Congressional Democrats Reach Agreement on Obama Budget
Updated 11: 27 a.m.
By Lori Montgomery
Congressional Democrats, meeting late into the evening with senior White House officials, reached a tentative agreement on President Obama's $3.5 trillion budget request, including use of a procedural shortcut to speed Obama's health and education initiatives through the Senate without Republican votes.
The deal, which must be ratified by a House-Senate conference committee, would not permit use of the maneuver known as "reconciliation" for Obama's climate-change initiative. Under the agreement, the Senate committee in charge of climate legislation would not receive authority to participate in a reconciliation bill, congressional aides said.
Reconciliation bills are privileged tax or spending measures that cannot be blocked by filibuster, meaning they need only 51 votes to pass the Senate rather than the usual 60. With 58 Senate seats, Democrats would not need any GOP support to pass a reconciliation bill.
Negotiators also sorted out a variety of other differences between the budget resolutions that passed the House and Senate earlier this month. They tentatively agreed to compromise on non-defense programs for the fiscal year that begins in October, setting a spending figure higher than the Senate wanted, but less than the House had approved. It would trim Obama's request by about $10 billion.
The deal also would protect millions of taxpayers from the alternative minimum tax for three more years. And it would prevent scheduled cuts in payments to doctors who treat Medicare patients for two years.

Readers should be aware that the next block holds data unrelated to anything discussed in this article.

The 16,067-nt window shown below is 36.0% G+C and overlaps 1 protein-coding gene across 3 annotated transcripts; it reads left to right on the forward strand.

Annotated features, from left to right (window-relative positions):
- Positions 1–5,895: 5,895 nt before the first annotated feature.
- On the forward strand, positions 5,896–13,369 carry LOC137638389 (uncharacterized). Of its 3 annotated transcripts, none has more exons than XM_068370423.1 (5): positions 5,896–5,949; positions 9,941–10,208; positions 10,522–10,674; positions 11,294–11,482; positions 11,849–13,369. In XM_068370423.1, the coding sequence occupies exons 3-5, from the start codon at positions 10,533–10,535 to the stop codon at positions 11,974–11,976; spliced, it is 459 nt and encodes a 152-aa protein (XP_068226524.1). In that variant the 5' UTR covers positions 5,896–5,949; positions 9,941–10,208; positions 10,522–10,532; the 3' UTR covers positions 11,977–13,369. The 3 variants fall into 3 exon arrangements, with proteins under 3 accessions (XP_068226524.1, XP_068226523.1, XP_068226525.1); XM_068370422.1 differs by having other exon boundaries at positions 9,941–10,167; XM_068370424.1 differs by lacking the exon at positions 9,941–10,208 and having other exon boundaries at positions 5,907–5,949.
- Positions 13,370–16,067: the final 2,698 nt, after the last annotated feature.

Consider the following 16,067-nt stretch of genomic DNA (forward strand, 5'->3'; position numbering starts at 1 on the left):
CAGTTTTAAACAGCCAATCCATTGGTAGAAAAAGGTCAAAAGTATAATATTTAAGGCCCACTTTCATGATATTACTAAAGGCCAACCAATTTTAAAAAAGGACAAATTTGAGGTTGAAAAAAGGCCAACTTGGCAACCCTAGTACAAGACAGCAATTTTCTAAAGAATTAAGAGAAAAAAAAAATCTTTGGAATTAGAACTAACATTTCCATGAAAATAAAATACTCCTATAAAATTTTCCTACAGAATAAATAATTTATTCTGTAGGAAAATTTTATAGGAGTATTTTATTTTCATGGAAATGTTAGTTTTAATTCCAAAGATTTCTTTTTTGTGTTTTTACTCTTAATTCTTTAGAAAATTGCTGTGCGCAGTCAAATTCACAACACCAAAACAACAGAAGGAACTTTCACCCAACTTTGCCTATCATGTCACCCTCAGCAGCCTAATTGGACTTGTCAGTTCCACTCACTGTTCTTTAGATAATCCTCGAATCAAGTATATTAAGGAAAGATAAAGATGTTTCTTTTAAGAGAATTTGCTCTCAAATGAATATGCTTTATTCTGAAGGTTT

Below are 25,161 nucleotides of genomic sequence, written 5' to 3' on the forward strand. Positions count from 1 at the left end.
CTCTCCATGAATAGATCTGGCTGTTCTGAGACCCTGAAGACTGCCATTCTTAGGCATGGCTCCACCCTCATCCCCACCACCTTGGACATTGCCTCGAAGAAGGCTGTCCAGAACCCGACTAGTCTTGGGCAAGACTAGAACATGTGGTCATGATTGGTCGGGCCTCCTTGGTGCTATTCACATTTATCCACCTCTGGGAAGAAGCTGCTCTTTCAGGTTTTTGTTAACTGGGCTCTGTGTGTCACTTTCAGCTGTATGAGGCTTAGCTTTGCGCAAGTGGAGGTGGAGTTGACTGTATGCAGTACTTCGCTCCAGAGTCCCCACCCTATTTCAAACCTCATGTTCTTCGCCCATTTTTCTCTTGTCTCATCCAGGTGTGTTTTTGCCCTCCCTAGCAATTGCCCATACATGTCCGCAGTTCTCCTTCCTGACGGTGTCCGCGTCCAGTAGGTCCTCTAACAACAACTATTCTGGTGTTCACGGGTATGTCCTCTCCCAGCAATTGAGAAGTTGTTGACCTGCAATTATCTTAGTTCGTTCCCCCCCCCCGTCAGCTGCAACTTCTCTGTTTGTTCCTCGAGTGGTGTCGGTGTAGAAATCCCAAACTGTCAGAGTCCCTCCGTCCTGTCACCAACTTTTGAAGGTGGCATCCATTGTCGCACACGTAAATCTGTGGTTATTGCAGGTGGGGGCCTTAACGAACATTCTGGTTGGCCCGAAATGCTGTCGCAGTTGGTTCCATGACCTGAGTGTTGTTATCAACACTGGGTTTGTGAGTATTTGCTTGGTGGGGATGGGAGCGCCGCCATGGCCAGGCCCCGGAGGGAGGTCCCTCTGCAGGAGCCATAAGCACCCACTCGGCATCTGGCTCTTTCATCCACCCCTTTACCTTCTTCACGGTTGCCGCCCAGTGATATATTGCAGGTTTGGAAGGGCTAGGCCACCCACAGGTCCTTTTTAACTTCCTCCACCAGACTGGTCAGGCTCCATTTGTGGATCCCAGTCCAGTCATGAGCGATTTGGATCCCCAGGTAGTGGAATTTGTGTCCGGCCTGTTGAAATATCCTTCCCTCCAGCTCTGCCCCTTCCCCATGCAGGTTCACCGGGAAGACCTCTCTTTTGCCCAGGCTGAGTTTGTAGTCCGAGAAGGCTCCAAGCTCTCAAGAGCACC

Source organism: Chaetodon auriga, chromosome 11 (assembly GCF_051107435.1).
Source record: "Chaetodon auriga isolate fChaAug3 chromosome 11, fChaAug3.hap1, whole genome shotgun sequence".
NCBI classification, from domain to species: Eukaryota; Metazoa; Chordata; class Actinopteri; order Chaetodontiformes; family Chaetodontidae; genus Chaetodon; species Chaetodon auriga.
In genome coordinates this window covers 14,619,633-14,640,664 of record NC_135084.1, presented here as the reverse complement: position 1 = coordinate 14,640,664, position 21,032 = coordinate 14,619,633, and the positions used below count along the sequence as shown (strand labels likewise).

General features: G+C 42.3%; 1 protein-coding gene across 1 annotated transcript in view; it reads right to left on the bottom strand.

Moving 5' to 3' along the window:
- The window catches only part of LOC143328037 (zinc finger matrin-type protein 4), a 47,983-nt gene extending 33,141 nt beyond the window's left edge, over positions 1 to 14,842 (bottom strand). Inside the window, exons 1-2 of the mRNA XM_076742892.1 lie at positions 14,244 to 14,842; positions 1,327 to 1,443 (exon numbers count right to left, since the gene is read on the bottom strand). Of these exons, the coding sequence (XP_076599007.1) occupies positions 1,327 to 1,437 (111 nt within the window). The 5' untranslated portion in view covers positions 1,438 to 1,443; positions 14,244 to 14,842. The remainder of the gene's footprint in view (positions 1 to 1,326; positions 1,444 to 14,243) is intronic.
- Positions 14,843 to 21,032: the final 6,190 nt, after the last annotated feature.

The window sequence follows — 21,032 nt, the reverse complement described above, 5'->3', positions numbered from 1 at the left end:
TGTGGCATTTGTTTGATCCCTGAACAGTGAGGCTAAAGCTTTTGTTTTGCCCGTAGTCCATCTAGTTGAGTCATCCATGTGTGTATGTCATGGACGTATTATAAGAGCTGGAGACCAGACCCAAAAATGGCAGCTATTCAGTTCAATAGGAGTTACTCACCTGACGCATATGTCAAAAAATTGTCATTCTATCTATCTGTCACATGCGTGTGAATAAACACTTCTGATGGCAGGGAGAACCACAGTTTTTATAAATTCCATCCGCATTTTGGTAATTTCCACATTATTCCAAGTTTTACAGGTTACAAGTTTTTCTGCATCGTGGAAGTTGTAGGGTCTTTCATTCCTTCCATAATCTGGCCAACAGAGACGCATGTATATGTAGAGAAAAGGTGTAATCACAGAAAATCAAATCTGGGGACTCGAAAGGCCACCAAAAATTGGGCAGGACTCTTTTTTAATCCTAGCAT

Both moves would dramatically increase annual budget deficits compared with current law, but they could take effect only if the House moves to enact budget rules to prevent the deficit from rising even further. Fiscal conservatives in the House appeared to have lost their battle to force the Senate to hold a vote on those budget rules as well, aides said.
It was unclear this morning whether additional deficit-reduction provisions may be part of the agreement. Senate Budget Committee Chairman Kent Conrad (D-ND) had been pressing forcefully for the creation of a commission to examine Social Security, Medicare and Medicaid and propose ways to bring their spiraling costs under control, according to sources close to the negotiations. The idea is strongly opposed by House Speaker Nancy Pelosi (D-Calif.) and has gotten no support from the White House.
But as one of only three Senate members on the conference committee, Conrad may have leverage to win concessions.
The other Senate conferees are Washington Democrat Patty Murray and top Budget Republican Judd Gregg (N.H.). House members are Budget Committee chairman John Spratt (D-S.C.), Rosa DeLauro (D-Conn.), Allen Boyd (D-Fla.), Paul Ryan (R-Wisc.) and Jeb Hensarling (R-Tex.).
The conference committee is likely to meet early next week. If the panel ratifies the agreement, it would then face a vote in each chamber. Such a vote, also expected next week, would finalize the deal on Obama's schedule. The budget resolution is not signed by the president, but sets the framework for spending and tax bills later this year.
White House officials are urging lawmakers to finish their work quickly, so Obama can claim victory on the budget within his first 100 days.
Web Politics Editor
April 24, 2009; 10:52 AM ET
Categories: The Budget
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